The day before the most recent Thanksgiving found me working at a downtown firehouse. Shortly after lunchtime, a representative of the Union League Club of Chicago brought in a gourmet Thanksgiving feast for 24 (there were only twelve people assigned to the house) complete with chef’s instructions for reheating and serving. As we expressed our gratitude for the thoughtful and timely gift, the representative made it clear that “we (he spoke on behalf of the Club) appreciate what you guys do.” I had no doubt that he was sincere in his gratitude, but his expression got me thinking, anyway.

I can vaguely recall later in the day when one of my colleagues wondered aloud why the Club would bother, knowing as they must that we are well paid and could afford our own Thanksgiving meal. This colleague was not being ungrateful; he was just making an observation. I answered reflexively that he should not underestimate the sincere and practical appreciation that the wealthy and powerful have for law enforcement and other emergency services. As I put it crudely at the time, we protect them (and all their privileges of wealth) from chaos.

The more I thought about it, the more I realized that I was vocalizing something so fundamental to our society that it is hardly, if ever, discussed. The U.S. is like much of Western civilization in that it is highly stratified along class lines. Unlike our English cousins, however, we Yanks go out of our way to deny the existence of class. We are all aware of the great disparities in wealth distribution, and we are equally aware of the privileges that are generally available to those of the various socioeconomic strata. However, though these class differences stand nose to nose with each one of us, we pretend that they are of little importance.

This is due, among other things, to two factors. First, there is the tremendous amount of wealth available in our country. Though a large percentage of the world’s population lives and dies experiencing little beyond abject poverty, the poorest of our poor are often a job, a welfare check, or a kicked drug habit away from a dignified, if austere, existence. I’m simplifying, of course, but my point is that there’s a hell of a lot more to spread around here, even if it is spread around more inequitably than in any other industrialized Western nation. Second, our culture harbors a tendency to self-congratulate that precipitates the denial of our blemishes. This contributes to the poor being blamed—and blaming themselves—for being poor, and to the rich (even those who inherit all their wealth) being given credit for being rich. The myths that hard work is automatically rewarded with wealth and comfort and, conversely, that wealth and privilege only flow toward the most deserving are hyped by our popular culture and by our corporate media and, to a degree, internalized by us all.

The preceding factors contribute to ignorance and denial of the very structures that maintain the disparities of wealth and privilege. These structures are complex and often fluid—that is, they aren’t easy to explain and categorize, and they often change to adapt to the times. For that reason, I won’t get into an attempt to try and describe them. What is important for the sake of this offering is to note the place of the public servant in maintaining these structures within a purported representative democracy. Where the basic concept of democracy (‘one person, one vote’) suggests an equality and homogeneity of power among all citizens, the gaping wealth disparities among citizens and households of a capitalistic society represent another, almost diametrically opposed reality. Between these two concepts exists a friction that must be alleviated if the society is to continue to function.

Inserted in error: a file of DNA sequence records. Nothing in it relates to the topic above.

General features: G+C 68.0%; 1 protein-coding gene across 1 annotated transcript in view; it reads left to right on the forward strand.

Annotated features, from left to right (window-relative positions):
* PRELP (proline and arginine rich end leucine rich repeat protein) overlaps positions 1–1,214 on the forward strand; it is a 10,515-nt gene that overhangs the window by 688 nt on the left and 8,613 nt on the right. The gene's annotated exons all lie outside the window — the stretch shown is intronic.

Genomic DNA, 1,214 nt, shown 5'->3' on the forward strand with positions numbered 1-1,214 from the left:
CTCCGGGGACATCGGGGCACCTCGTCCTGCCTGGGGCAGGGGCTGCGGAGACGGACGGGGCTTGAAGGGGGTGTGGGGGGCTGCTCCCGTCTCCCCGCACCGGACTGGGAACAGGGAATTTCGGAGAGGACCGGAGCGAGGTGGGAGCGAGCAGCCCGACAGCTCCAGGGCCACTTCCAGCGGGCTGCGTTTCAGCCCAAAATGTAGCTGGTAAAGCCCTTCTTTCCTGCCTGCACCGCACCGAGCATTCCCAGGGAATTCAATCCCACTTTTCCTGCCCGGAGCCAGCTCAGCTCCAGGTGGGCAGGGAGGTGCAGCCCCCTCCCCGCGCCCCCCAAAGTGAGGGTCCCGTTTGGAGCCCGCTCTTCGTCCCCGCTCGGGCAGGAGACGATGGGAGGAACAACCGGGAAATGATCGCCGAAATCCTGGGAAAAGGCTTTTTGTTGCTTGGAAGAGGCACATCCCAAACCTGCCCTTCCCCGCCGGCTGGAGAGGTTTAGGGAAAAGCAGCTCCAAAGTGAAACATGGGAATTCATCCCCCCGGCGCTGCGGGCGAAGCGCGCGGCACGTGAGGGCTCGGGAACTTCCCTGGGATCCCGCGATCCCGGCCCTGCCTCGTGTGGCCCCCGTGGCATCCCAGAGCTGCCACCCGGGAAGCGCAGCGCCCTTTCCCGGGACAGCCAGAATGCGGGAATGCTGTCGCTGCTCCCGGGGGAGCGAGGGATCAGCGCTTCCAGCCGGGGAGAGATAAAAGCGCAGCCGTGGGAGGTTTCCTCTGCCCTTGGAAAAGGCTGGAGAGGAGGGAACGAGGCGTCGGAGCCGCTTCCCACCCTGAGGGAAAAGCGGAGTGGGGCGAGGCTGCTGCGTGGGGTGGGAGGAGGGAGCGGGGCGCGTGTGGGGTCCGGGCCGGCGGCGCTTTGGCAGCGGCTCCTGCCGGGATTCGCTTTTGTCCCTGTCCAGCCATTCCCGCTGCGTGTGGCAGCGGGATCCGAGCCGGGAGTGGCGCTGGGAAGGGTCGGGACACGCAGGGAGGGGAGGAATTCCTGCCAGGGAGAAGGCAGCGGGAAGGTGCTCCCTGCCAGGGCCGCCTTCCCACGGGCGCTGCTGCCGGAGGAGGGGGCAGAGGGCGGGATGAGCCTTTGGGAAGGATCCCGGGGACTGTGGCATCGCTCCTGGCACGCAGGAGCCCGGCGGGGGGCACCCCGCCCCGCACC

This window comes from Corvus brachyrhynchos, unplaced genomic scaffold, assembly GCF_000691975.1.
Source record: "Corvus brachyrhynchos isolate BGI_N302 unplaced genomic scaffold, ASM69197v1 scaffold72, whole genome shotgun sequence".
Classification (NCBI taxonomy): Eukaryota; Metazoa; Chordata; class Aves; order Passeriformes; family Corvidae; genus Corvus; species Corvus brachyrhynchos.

In Latin American countries over the past century or so, these frictions—resulting from the disparities of privilege and power between the wealthy and the not-wealthy—have usually been lubricated with brutality and intimidation. This is a trend which our government has perennially supported and facilitated; it has benefited both the local elites and the U.S.-connected business interests that profit from the subjugation of the local masses (the latter partners transfer much of their profit back to the U.S., and that helps ease the friction here). We have also carried on similar policies in the Middle East, though in less overt and nakedly colonial ways than our Western European cousins did in Asia and Africa in decades past. Fittingly, multinational corporations (and the neoliberal policies adopted to protect those entities) have carried on the wealth-redistributing role of the colonial empires. It also follows that nearly every armed conflict since the end of WWII can likely list among its motivating factors a money-making opportunity for Western financial interests.

Domestically, though, the glut of available material wealth renders naked government brutality superfluous at least most of the time. There is an unspoken understanding—bolstered by the widely accepted assumption of the U.S. as a meritocracy—that one should accept one’s place even if that place is unsatisfactory by no fault of one’s own. In other words, everyone is supposed to assume that the brass ring is theirs for the grabbing.

Not everyone accepts this assumption, though. Those from the lower classes who speak out against the structurally maintained disparities are labeled ingrates, whiners, ‘communists’, or worse. Those few from the upper classes who vocalize discomfort with the status quo are ignored, patronized, or advised to donate to charities and keep their mouths shut. I believe, though, that most wealthy people—including those who are involved in elitist activities such as the Union League Club—are well aware of the disparities of the system. Most of them are also aware, if only subconsciously, that they are less the beneficiaries of meritocracy than of (somewhat fluid) oligarchy. This awareness explains a lot.